E.g., proposing a natural mechanism is the main cause of global warming
‘. . . anywhere from a major portion to all of the warming of the 20th century could plausibly result from natural causes according to these results’

(6) Explicit rejection without quantification
Explicitly minimizes or rejects that humans are causing global warming
‘. . . the global temperature record provides little support for the catastrophic view of the greenhouse effect’

(7) Explicit rejection with quantification
Explicitly states that humans are causing less than half of global warming
‘The human contribution to the CO2 content in the atmosphere and the increase in temperature is negligible in comparison with other sources of
carbon dioxide emission’
Ron Anderson

Trad climber
Relic MilkEye and grandpoobah of HBRKRNH
Oct 24, 2013 - 02:54pm PT
Amazed that some think CYCLES arent part of this world. EVERYTHING cycles. Fish, birds, lakes and weather. Climate has cycled up and down since time began. Lakes go from clear to green and back to clear. ALL by themselves.

But somehow AGW types think this is disturbing news. Granted man has added some pollutants to the mix. BUt what would CO2 and temps be doing right now if man had never industrialized himself? I would imagine it would be close to the same. Natural occurrence was to blame for every spike in history up to the industrial revolution. So now we just assume man is to blame for all of it now eh..
Sketch

Trad climber
Langley, VA
Oct 24, 2013 - 02:54pm PT
the more rick, and chuff and sketchy go on the more sure I am about AGW.

keep up the good work fellas!

Hey Nature - Why did you delete your post about the sea level rising 10 feet?




























Don't sweat it. I saved it for everyone to enjoy.
nature

climber
Boulder, CO
Oct 24, 2013 - 03:06pm PT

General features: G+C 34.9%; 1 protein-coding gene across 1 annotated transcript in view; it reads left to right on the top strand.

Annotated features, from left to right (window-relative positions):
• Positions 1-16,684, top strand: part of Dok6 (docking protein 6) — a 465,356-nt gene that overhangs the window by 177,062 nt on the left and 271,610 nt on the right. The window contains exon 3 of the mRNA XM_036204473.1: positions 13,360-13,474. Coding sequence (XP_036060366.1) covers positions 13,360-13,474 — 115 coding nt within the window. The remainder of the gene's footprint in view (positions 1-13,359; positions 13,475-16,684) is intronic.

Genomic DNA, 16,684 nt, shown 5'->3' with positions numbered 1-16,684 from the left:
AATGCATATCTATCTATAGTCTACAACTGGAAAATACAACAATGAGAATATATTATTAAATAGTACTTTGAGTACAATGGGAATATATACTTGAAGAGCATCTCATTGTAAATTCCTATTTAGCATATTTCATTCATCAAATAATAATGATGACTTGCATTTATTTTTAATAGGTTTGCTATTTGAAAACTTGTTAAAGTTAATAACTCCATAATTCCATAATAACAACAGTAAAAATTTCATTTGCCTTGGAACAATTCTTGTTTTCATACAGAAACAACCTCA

I had not had my coffee and I was off by an order of magnitude. Chuff already posted it.

I deleted it because my math sucked. You could delete a bunch of posts for the same reason.
BASE104

Social climber
An Oil Field
Oct 24, 2013 - 03:07pm PT
Yes, the rock record is filled with cycles of high and low sea level stands, and the only way to do that globally is by accumulating and melting sea ice.

In sequence stratigraphy, these fit the milankovitch cycles. However right now we aren't in a warming part of those cycles.

Petroleum geologists work these cycles like crazy. They control the distribution of reservoir rocks for oil and gas.

There is a good wiki page on it, but for our use, these words are important:

These alternating high and low sea level stands repeat at several time scales. The smallest of these cycles is approximately 20,000 years, and corresponds to the rate of precession of the Earth's rotational axis (see Milankovitch cycles) and are commonly referred to as '5th order' cycles. The next larger cycle ('4th order') is about 40,000 years and approximately matches the rate at which the Earth's inclination to the Sun varies (again explained by Milankovitch). The next larger cycle ('3rd order') is about 110,000 years and corresponds to the rate at which the Earth's orbit oscillates from elliptical to circular. Lower order cycles are recognized, which seem to result from plate tectonic events like the opening of new ocean basins by splitting continental masses.

Hundreds of similar glacial cycles have occurred throughout the Earth's history. The earth scientists who study the positions of coastal sediment deposits through time ("sequence stratigraphers") have noted dozens of similar basinward shifts of shorelines associated with a later recovery. The largest of these sedimentary cycles can in some cases be correlated around the world with great confidence.

http://en.wikipedia.org/wiki/Sequence_stratigraphy

raymond phule

climber
Oct 24, 2013 - 03:09pm PT
I see. Since level 7 explicitly states that humans are causing less than half of global warming, any paper that implies humans are causing warming (without clarifying how much warming or minimizing the human impact) should be interpreted as saying humans are causing at least 50% of the warming.

You should use global warming instead of warming in what you write. If that the case I would think so.



Since you have been relying on the abstract and not the actual paper
I have been relying on the paper.